Business Insolvencies can be expected to continue to rise in the UK, up 7% or higher in 2020 following Brexit’s confirmation (on Friday 31st January) according to predictions by Atradius.

Atradius says, we can expect to see a rise in business failures throughout most of Europe, albeit at a more moderate rate. Insolvencies in the UK have been growing significantly since 2018, increasing another 8% year-on-year in 2019. The retail sector continues to face more bankruptcies due to lower consumer confidence and the changing dynamics within the sector. Heavily dependent on seasonal opportunity, retailers often look to December sales to bolster performance. However, total retail sales fell overall in November and December, according to industry body the British Retail Consortium.

For British sectors dependent on imports, in particular food & agriculture, Brexit remains a factor with the threat of higher import and logistics costs which they could struggle to absorb. The construction sector is already challenged by weak investment. The threat of increasing costs in order to attract workers and the loss of skilled labour from EU nationals working in the UK could further elevate the risk of insolvency.

The impact on insolvencies in the rest of Europe will be more moderate; with those countries with the closest trading ties to the UK more likely to be at risk, for example Ireland. The impact on insolvencies for other important trading partners, such as Belgium, the Netherlands and Denmark, as well as the rest of Europe, is expected to be visible but more limited. However, the climate remains volatile, and overall the risk of business failures rising outweighs the likelihood of a more modest impact. Industry sectors with strong reliance on exports to the UK, such as automotive, textiles and high-tech goods can be expected to be more significantly impacted.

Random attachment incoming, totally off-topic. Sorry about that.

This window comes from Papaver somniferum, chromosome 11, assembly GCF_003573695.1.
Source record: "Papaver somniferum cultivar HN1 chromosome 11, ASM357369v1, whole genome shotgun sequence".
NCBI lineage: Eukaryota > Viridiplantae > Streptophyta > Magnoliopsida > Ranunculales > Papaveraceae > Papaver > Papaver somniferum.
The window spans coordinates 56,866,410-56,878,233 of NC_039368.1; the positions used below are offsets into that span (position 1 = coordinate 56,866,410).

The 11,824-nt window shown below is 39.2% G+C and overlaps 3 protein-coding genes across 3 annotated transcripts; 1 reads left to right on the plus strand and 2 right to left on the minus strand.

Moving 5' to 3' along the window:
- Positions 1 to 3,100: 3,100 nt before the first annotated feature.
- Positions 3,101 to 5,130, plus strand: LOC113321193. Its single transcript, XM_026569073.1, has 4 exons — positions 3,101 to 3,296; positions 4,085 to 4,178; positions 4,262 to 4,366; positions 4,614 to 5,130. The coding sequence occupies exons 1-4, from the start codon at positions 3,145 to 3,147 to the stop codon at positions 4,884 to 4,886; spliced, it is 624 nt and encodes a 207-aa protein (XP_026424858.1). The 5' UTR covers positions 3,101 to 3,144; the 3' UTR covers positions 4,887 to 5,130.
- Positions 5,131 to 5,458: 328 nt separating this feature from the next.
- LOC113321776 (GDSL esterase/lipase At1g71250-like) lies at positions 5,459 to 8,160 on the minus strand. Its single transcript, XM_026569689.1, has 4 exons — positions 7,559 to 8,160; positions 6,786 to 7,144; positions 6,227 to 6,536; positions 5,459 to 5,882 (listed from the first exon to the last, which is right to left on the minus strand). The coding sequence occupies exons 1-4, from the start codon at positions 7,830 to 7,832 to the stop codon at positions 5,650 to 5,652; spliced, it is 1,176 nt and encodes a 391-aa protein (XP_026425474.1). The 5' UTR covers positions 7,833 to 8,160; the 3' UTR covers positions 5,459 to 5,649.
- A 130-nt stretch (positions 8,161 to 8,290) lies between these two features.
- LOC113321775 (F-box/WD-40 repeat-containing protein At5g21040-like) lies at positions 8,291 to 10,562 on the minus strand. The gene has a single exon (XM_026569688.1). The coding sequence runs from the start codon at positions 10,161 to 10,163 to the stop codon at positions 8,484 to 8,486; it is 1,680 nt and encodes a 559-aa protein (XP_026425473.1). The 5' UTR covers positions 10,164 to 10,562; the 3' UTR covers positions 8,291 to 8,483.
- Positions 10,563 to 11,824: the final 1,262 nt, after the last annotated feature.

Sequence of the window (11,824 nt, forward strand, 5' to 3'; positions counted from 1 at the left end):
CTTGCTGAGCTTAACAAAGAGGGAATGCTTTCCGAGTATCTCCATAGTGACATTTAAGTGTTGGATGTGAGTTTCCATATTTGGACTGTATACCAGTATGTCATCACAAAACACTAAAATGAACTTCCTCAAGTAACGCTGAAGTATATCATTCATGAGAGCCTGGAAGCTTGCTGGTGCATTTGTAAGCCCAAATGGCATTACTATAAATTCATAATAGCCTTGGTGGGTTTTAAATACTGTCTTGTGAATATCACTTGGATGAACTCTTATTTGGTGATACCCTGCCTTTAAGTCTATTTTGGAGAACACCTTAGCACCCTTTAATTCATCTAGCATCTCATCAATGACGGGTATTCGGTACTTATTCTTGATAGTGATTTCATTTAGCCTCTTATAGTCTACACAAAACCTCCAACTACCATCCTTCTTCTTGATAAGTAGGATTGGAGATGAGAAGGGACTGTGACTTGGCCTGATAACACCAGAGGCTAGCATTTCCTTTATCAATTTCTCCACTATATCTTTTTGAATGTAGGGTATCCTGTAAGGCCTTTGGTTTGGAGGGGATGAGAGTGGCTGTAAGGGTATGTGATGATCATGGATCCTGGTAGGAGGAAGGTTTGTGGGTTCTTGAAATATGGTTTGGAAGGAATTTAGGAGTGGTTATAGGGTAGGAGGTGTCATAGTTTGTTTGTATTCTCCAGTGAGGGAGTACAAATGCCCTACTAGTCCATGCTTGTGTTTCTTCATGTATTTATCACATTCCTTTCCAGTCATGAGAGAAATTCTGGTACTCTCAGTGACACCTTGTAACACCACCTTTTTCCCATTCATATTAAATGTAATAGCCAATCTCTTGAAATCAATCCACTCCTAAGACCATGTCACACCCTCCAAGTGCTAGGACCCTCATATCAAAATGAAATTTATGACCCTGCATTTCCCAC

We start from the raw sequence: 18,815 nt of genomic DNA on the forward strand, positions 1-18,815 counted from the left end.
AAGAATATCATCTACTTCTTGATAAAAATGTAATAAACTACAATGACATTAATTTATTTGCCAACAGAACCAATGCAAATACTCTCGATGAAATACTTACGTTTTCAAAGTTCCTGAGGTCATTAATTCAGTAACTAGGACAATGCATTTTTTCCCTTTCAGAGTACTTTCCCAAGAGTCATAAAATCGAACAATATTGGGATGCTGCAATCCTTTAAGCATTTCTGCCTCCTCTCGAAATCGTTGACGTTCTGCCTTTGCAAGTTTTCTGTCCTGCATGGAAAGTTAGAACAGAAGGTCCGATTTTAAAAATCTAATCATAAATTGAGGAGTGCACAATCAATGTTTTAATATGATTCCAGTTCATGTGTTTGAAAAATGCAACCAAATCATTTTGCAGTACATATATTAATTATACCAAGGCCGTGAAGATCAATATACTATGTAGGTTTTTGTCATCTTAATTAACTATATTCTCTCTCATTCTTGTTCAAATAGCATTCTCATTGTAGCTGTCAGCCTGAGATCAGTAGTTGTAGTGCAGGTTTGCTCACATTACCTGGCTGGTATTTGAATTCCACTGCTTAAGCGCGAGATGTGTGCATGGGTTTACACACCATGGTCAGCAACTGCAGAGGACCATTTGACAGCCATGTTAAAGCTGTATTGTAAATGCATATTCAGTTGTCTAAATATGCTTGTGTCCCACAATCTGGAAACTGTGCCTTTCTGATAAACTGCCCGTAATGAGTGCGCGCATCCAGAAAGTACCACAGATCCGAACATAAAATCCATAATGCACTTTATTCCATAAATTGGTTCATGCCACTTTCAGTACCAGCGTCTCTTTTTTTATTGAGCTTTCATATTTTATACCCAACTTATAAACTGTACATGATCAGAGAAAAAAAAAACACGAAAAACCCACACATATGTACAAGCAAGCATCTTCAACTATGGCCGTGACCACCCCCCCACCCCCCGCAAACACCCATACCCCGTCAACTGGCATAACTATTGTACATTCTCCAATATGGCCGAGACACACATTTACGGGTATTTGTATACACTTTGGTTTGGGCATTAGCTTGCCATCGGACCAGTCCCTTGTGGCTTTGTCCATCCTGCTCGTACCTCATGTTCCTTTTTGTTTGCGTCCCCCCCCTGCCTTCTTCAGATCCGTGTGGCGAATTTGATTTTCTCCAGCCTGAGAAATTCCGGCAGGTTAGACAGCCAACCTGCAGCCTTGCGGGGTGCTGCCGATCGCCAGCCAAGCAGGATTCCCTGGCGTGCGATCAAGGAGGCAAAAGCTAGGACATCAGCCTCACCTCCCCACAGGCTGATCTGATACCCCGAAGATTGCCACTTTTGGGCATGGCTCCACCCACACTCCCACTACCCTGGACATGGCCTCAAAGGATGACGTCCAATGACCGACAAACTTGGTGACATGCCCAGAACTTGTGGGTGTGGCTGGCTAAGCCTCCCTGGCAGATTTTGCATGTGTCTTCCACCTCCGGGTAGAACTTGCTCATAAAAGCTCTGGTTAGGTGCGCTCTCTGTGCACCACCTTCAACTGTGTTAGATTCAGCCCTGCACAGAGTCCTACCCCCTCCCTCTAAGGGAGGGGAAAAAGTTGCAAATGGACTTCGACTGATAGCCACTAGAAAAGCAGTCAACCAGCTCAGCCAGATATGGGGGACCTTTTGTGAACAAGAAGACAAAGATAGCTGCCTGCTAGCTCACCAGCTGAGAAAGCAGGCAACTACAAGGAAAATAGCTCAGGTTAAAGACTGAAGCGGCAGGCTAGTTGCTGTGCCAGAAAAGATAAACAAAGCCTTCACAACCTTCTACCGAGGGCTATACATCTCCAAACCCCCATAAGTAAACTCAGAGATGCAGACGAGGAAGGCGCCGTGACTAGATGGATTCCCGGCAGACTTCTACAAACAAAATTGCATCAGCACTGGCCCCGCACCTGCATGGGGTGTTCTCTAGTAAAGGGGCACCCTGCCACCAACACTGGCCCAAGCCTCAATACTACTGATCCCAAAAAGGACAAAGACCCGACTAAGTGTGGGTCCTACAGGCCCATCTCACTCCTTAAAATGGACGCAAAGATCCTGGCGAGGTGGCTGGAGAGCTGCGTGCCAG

While the overall economic outlook remains subdued, individual businesses continue to report success stories and the opportunity for trade growth, both during and beyond the transition period, should not be underplayed. One of the keys to success is a robust risk management strategy that combines access to reliable business intelligence to enable informed decision making and the ability to protect the business from trading risks.